A fascinating account from award-winning author Adam Nicolson of the history of Nicolson's own national treasure, his family home: Sissinghurst.
Sissinghurst is world-famous as a place of calm and beauty, a garden slipped into the ruins of a rose-pink Elizabethan palace. But is it entirely what its creators intended? Has its success over the last thirty years come at a price? Is Sissinghurst everything it could be?
The story of this piece of land, an estate in the Weald of Kent, is told here for the first time from the very beginning. Adam Nicolson, who now lives there, has uncovered remarkable new findings about its history as a medieval manor and great sixteenth-century house, from the days of its decline as an eighteenth-century prison to a flourishing Victorian farm and on to the creation, by his grandparents Vita Sackville-West and Harold Nicolson, of a garden in a weed-strewn wreck.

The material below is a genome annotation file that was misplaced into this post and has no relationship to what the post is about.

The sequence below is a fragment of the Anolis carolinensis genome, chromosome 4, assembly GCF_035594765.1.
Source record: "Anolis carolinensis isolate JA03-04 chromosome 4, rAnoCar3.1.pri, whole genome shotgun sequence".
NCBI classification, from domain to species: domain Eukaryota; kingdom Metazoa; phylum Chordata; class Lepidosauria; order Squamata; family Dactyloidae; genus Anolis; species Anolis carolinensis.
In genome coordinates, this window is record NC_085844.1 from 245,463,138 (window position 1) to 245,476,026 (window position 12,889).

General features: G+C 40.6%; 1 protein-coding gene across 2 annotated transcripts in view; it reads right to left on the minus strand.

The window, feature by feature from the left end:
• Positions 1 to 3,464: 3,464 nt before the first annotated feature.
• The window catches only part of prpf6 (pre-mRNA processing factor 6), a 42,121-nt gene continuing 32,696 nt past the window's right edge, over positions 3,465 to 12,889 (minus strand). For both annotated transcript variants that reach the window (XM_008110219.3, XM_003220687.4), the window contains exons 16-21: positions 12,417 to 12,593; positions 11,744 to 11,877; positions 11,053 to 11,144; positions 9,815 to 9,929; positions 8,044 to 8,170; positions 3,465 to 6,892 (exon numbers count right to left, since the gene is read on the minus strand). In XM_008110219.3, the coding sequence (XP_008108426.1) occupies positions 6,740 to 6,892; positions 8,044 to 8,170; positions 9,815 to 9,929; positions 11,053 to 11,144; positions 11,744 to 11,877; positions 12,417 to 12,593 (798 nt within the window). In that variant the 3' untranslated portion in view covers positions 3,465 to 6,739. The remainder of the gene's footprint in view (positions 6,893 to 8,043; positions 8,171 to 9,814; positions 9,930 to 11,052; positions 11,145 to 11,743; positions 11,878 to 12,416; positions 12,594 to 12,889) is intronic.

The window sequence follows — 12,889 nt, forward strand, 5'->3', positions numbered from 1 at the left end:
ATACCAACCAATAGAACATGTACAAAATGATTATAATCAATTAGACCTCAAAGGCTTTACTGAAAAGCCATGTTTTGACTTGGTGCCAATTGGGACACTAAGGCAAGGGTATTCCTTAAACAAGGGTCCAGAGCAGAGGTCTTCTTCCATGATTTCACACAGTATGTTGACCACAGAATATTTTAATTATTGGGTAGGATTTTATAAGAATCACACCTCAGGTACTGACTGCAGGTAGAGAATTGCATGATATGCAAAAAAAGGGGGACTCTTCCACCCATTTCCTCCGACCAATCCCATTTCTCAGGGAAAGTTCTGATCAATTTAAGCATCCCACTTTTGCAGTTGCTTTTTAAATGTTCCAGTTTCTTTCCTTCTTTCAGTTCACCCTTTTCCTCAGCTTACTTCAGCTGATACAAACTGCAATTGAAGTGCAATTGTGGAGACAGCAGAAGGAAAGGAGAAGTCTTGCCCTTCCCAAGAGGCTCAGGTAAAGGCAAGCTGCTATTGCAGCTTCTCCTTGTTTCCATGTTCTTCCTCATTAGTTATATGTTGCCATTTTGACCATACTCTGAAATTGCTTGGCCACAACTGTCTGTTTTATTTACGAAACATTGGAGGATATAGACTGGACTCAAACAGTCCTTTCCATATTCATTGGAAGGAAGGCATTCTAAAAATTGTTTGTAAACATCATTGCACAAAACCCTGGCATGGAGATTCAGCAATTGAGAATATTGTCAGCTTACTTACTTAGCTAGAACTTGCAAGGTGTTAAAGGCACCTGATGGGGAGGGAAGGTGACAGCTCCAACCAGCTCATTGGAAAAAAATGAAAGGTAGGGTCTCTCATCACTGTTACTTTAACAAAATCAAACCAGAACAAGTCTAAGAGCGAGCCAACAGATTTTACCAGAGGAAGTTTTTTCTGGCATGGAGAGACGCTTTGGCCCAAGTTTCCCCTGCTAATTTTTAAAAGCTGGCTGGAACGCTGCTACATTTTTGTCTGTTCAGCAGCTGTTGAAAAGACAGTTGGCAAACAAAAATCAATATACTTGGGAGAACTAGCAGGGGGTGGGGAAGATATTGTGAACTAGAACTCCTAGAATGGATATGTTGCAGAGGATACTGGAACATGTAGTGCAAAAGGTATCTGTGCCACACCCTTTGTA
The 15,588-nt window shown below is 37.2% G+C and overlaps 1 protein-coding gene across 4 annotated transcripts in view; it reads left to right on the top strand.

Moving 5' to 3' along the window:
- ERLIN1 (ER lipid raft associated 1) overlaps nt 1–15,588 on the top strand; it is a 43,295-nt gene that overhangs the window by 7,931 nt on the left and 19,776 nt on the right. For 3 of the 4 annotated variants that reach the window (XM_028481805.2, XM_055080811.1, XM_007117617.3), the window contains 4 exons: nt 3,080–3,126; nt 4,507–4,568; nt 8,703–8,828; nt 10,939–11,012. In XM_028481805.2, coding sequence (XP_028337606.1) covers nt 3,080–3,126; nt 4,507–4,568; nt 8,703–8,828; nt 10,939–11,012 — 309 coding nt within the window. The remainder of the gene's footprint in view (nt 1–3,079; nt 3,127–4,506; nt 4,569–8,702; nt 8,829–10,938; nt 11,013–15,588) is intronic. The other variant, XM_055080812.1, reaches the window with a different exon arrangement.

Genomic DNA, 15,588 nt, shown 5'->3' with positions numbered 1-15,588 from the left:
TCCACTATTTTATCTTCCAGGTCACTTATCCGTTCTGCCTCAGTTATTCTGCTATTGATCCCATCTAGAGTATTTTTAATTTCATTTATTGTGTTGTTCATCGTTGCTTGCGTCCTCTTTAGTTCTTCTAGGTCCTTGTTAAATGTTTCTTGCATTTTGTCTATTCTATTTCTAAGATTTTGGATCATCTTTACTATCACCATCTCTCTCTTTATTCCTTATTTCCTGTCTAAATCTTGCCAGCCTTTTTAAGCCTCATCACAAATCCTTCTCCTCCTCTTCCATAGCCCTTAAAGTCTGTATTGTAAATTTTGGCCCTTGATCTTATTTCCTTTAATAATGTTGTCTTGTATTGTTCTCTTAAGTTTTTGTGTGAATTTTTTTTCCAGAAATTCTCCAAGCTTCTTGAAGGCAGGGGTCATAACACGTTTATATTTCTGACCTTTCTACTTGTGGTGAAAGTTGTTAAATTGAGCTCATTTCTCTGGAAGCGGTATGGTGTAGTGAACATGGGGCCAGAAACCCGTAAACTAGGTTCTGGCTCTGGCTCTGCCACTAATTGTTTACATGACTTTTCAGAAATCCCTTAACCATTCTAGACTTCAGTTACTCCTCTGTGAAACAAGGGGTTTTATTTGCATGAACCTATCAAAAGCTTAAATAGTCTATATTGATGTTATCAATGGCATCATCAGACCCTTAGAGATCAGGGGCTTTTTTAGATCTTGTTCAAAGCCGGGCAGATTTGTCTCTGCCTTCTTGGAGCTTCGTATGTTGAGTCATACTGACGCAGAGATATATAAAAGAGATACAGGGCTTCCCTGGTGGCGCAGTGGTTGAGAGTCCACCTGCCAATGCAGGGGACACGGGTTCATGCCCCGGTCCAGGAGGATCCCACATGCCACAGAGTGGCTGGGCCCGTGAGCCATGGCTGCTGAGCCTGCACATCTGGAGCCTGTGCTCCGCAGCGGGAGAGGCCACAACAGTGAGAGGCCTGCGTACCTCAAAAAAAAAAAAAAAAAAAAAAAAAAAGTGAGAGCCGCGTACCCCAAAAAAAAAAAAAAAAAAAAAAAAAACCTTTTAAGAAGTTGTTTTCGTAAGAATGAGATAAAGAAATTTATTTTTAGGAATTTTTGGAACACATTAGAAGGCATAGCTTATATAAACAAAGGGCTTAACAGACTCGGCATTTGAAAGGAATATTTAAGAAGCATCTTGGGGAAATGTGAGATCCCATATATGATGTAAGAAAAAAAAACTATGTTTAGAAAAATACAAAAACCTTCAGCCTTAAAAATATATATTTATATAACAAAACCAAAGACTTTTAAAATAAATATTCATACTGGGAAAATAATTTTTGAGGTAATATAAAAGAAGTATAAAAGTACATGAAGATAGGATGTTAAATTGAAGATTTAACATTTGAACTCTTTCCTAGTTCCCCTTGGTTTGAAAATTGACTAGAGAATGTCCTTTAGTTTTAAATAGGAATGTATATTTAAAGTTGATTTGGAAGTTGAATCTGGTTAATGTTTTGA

Alongside his recovery of the past, Adam Nicolson wanted something else: for the land at Sissinghurst to live again, to become the landscape of orchards, cattle, fruit and sheep he remembered from his boyhood. Could that living frame of a mixed farm be brought back to what had turned into monochrome fields of chemicalised wheat and oilseed rape? Against the odds, he was going to try.
This paperback edition will be fully updated to cover the first year of Adam Nicolson's endeavour to revive the estate and return it to the glories of its past. More than just a personal biography of a place, this book is the story of taking an inheritance and steering it in a new direction, just as an entrepreneur might take hold of a company, or just as all of us might want to take our dreams and make them real.
Adam Nicolson is the author of many books on history, travel and the environment. He is winner of the Somerset Maugham Award and the British Topography Prize and lives at Sissinghust Castle in Kent.This is his fifth book for HarperCollins - his previous five being `Arcadia' (`Earls of Paradise' in hardback), `Men of Honour', `Sea Room', `Power and Glory' and `Seamanship'.